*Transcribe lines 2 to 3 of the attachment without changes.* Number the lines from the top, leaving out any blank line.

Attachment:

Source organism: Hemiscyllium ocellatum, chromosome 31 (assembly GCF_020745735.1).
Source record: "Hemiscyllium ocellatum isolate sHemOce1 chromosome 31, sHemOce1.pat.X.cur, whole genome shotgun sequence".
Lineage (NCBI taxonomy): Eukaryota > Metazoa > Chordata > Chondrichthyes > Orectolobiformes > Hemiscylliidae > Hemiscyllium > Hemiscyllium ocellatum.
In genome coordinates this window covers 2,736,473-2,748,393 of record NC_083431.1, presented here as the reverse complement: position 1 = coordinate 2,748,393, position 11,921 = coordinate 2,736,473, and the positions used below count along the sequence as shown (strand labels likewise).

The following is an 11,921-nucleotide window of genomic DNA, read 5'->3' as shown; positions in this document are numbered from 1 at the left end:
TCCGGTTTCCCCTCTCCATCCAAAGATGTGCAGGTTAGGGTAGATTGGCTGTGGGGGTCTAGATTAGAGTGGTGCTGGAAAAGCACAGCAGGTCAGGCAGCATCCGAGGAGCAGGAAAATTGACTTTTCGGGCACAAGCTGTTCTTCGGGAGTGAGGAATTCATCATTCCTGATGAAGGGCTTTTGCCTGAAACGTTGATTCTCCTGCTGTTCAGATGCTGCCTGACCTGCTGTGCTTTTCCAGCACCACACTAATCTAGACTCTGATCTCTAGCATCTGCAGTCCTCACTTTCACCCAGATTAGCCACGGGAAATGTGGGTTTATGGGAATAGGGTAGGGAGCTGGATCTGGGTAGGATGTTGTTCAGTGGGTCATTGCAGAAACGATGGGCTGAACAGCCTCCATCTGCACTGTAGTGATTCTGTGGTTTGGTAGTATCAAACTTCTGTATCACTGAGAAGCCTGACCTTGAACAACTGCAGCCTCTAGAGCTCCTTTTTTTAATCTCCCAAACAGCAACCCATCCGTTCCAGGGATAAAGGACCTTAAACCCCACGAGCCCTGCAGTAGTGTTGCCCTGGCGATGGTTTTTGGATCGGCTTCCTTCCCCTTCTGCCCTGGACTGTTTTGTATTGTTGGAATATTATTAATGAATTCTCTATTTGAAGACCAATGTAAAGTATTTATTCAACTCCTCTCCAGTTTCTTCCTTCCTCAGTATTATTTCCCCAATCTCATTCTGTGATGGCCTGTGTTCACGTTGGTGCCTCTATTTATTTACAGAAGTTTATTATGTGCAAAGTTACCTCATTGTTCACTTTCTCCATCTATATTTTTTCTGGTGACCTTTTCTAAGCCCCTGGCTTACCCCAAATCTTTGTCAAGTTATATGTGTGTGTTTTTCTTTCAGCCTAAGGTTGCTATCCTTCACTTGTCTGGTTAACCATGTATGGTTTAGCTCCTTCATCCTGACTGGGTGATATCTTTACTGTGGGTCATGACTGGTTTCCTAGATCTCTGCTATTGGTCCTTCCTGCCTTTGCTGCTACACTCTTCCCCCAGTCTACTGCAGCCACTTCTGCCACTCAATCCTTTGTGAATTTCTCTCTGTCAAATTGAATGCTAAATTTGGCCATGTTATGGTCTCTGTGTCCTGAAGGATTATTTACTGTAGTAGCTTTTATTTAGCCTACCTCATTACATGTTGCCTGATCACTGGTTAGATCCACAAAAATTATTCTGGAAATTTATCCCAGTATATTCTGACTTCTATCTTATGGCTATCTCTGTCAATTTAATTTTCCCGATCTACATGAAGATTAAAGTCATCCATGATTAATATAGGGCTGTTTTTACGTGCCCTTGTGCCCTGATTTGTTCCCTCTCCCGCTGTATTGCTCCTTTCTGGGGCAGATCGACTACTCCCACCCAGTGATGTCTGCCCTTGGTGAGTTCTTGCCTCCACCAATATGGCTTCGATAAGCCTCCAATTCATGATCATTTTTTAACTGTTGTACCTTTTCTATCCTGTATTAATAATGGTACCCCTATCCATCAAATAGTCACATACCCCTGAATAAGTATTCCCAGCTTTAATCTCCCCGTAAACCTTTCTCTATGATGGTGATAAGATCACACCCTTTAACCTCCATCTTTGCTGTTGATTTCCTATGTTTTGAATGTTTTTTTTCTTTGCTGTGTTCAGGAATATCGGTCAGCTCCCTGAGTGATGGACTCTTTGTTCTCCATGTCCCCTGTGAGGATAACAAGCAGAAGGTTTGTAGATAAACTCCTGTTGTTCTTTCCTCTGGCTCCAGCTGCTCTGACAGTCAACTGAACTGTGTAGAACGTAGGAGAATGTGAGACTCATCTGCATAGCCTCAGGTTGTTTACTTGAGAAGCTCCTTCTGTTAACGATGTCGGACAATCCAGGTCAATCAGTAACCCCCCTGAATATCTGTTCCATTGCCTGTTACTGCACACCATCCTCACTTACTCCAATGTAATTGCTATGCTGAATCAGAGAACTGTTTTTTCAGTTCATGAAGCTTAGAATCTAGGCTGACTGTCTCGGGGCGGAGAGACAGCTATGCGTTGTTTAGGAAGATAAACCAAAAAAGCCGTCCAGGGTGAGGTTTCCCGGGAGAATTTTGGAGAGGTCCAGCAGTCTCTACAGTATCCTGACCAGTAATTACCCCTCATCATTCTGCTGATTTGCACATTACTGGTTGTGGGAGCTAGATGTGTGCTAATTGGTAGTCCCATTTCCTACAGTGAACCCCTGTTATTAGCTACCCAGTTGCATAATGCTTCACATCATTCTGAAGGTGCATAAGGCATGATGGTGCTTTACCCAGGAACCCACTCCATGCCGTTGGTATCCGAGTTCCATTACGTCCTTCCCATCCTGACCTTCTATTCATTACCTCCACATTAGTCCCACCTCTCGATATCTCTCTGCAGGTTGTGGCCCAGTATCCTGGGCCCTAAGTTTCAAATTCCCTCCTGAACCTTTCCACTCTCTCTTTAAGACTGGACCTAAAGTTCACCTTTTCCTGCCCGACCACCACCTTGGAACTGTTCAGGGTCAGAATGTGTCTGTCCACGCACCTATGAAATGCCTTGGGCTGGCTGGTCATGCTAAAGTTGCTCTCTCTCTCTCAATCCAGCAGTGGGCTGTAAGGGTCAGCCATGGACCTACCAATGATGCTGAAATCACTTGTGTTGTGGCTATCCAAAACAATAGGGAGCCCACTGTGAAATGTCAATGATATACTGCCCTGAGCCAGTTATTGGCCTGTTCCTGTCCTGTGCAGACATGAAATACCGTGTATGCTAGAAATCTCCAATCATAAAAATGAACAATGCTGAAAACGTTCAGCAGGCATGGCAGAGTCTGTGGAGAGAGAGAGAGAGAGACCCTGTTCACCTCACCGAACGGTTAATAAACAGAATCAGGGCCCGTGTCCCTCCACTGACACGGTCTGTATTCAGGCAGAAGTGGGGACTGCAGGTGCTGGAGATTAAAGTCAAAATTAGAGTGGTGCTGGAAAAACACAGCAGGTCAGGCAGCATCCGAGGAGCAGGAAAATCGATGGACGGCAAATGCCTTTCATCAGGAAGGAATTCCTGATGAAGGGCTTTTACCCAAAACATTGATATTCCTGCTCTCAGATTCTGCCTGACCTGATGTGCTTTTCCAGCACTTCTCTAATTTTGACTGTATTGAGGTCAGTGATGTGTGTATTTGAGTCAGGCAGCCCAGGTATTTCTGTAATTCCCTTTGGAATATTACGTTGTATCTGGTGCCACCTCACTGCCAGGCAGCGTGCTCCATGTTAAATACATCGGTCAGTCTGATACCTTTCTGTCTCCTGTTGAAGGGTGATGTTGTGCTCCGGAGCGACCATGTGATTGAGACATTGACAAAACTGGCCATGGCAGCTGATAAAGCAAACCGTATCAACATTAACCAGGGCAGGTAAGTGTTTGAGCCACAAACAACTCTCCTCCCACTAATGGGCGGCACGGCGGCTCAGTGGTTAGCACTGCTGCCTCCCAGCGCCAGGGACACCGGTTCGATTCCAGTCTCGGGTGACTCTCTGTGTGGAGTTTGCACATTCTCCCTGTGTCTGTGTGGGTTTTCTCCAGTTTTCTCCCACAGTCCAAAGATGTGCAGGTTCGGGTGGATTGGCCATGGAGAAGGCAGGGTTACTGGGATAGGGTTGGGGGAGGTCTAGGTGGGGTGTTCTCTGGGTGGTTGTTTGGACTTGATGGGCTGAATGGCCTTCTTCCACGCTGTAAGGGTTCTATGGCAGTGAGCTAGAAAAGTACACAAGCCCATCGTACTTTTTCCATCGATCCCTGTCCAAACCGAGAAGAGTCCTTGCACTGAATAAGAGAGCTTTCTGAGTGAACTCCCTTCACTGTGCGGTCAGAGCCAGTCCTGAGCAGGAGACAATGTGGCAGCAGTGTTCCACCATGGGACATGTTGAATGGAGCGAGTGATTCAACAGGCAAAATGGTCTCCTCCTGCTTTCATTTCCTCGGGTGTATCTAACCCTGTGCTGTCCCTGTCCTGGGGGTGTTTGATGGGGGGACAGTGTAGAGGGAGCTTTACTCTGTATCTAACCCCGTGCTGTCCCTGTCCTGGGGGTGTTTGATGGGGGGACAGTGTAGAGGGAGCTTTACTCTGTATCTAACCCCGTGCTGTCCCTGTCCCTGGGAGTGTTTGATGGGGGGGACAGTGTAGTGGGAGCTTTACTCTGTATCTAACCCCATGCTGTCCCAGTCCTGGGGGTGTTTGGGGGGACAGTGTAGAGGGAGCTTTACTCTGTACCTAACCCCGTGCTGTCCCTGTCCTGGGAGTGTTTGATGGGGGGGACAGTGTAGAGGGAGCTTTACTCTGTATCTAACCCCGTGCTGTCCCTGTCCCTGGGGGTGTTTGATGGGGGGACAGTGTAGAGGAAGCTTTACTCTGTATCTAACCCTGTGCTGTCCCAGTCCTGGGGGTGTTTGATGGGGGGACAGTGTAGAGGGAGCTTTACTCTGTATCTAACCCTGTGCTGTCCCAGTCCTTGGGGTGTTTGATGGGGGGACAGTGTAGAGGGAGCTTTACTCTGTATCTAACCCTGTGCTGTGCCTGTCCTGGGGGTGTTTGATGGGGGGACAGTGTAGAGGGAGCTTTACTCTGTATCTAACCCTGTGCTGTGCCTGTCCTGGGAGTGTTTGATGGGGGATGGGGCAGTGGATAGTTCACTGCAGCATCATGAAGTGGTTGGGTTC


Source record: "Hemiscyllium ocellatum isolate sHemOce1 chromosome 31, sHemOce1.pat.X.cur, whole genome shotgun sequence".
Lineage (NCBI taxonomy): Eukaryota > Metazoa > Chordata > Chondrichthyes > Orectolobiformes > Hemiscylliidae > Hemiscyllium > Hemiscyllium ocellatum.